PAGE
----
Are your shoulders killing you after a long journey?

We’re traveling a lot these days. The normal commute is 25 minutes for people in USA and 54 minutes in UK. Then there are all those business and leisure trips.

I’ve realised over the years that I’ve bought into a fantasy version of traveling. In this fantasy, I can travel long distances without preparation, suffer no discomfort from the journey and be able to instantly recover.

I’ve wondered where this fantasy comes from, after all long trips were treated with a great deal of respect in the days where you had to use a horse or a ship to get where you needed to go. Perhaps there was no advertising industry to persuade us that traveling was entirely without difficulty, discomfort or stress?


For me, there are some stages to travel.

The art of preparation.

Stuff takes time. It takes time to pack. It takes time to plan a route, to book accommodation and transport. The funny thing about planning is that most of us get it wrong. We assume that it takes 20 minutes to pack a bag. It probably does but we forget… well, life happening. During that 20 minutes someone will call you. You’ll get distracted by deciding whether it’s green sock or blue socks. You’ll forget where you put your passport, get in huge panic, realize its where it should be and then take 10 minutes to calm down.

Then there’s the journey.

One of the stresses of the journey is caused by forgetting that a lot of other people will be doing the same as you. That it’s inconvenient for everyone, not just you. That you have absolutely no control of whether that train or plane will leave on time.

That there are long periods where nothing is happening other than sitting and being followed by short periods of intense activity and focus.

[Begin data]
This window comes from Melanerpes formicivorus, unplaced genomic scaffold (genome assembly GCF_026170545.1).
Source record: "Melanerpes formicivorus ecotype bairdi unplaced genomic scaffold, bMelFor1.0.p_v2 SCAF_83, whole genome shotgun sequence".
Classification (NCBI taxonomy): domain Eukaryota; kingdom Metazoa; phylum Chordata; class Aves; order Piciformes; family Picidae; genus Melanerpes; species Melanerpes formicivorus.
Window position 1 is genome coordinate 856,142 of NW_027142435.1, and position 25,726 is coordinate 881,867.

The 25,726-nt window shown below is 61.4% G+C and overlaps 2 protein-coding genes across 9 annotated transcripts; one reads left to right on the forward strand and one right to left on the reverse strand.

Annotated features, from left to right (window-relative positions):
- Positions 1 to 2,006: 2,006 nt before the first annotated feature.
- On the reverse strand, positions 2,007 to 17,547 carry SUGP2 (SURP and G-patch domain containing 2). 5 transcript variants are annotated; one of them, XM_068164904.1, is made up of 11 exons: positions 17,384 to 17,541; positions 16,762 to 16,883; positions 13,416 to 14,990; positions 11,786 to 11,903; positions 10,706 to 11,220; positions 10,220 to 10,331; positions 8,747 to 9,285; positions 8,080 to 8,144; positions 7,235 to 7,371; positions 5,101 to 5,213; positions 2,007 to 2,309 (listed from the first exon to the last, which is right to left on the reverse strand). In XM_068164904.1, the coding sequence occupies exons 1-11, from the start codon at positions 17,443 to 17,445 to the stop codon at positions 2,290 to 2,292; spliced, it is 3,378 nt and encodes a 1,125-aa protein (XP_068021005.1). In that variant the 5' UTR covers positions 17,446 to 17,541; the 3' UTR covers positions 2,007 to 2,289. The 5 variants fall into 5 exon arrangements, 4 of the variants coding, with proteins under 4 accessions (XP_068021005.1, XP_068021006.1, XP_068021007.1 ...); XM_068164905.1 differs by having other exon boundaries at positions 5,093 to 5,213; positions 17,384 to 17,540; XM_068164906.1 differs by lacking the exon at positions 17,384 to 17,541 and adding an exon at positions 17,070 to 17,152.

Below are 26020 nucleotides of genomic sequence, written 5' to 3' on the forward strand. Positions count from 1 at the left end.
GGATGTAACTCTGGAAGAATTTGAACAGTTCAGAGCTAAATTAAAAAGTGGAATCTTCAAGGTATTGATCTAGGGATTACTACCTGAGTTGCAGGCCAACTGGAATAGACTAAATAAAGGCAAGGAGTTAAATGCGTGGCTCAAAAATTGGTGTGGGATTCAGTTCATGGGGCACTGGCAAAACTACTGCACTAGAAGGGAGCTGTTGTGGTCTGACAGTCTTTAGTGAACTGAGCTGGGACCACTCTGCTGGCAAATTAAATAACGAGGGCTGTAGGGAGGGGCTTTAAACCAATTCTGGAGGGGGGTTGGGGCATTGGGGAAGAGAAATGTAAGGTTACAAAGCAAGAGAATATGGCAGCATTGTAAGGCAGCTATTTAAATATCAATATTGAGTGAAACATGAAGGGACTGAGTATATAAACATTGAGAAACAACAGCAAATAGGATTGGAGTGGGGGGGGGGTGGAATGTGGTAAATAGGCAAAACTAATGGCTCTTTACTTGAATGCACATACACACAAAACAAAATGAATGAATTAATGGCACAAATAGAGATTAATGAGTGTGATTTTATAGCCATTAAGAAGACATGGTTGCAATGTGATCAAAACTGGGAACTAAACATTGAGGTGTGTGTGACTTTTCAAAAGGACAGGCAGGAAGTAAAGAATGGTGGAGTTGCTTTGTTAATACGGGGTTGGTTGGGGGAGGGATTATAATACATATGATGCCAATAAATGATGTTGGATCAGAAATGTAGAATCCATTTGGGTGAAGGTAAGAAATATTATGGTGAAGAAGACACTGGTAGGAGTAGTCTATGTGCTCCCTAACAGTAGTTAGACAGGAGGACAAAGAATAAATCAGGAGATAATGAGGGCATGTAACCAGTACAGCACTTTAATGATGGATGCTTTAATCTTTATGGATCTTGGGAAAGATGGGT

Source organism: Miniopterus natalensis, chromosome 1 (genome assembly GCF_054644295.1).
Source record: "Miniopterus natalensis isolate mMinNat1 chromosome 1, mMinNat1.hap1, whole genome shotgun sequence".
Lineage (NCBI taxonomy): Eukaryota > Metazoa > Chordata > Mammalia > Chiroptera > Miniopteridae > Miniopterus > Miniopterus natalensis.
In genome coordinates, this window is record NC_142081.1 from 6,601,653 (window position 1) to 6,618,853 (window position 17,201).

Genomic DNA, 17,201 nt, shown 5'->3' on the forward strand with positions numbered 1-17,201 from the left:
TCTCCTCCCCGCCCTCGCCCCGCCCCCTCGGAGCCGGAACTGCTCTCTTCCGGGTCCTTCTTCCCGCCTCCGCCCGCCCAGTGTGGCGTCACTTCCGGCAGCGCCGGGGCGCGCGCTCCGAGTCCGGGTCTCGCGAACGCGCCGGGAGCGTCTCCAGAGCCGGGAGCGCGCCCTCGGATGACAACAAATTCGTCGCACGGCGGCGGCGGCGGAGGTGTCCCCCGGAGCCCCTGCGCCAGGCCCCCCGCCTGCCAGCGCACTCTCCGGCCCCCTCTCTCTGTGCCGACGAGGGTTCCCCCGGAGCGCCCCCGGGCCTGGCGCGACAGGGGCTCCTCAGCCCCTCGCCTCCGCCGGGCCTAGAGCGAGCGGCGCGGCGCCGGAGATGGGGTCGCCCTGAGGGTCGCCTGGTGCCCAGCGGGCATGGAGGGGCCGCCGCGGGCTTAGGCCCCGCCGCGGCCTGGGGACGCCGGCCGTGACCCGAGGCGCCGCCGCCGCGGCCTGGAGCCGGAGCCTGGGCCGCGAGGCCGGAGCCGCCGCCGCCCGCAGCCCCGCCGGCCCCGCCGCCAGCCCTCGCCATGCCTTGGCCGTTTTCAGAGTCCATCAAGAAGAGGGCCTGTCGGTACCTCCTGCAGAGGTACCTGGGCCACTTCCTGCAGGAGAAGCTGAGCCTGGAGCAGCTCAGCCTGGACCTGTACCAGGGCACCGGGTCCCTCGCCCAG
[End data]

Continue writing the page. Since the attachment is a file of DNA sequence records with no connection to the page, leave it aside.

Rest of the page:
Are you able to sit quietly for long periods and then transition into intense (often weight bearing activity)? Or do you find that you that you either zone out or stress out when you’re sitting only to be startled when you reach your stop and need to get off with a bag?

Here’s a tip to help that:

Switch on your core. Your core is a very loose definition (anatomists get upset about us talking of the core) of some of the muscles that are towards the centre of your body. We tend to switch them off when we collapse or tighten up.

Guess what one of the best ways to do that is? Free your neck so that your core engages effortlessly. Free as giving yourself permission to activate the resources you need on demand. Free as giving yourself permission to be connected and present to what’s needed right now.

After the journey.

After the journey there needs to be stretches, relaxation, restoration. Joints get compressed and need time to decompress. Stiffness and swelling needs time and some body TLC to drop out of the system.

The best way to drop down an over activated nervous system, stressed out muscles is Svasana (if you’re a yogi) or the lying down procedure if you’re an AT person.

Check out some further tips about how to get into svasana in my article Yoga and lying down to rest.

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© Kevin Saunders, Yogaground 2017

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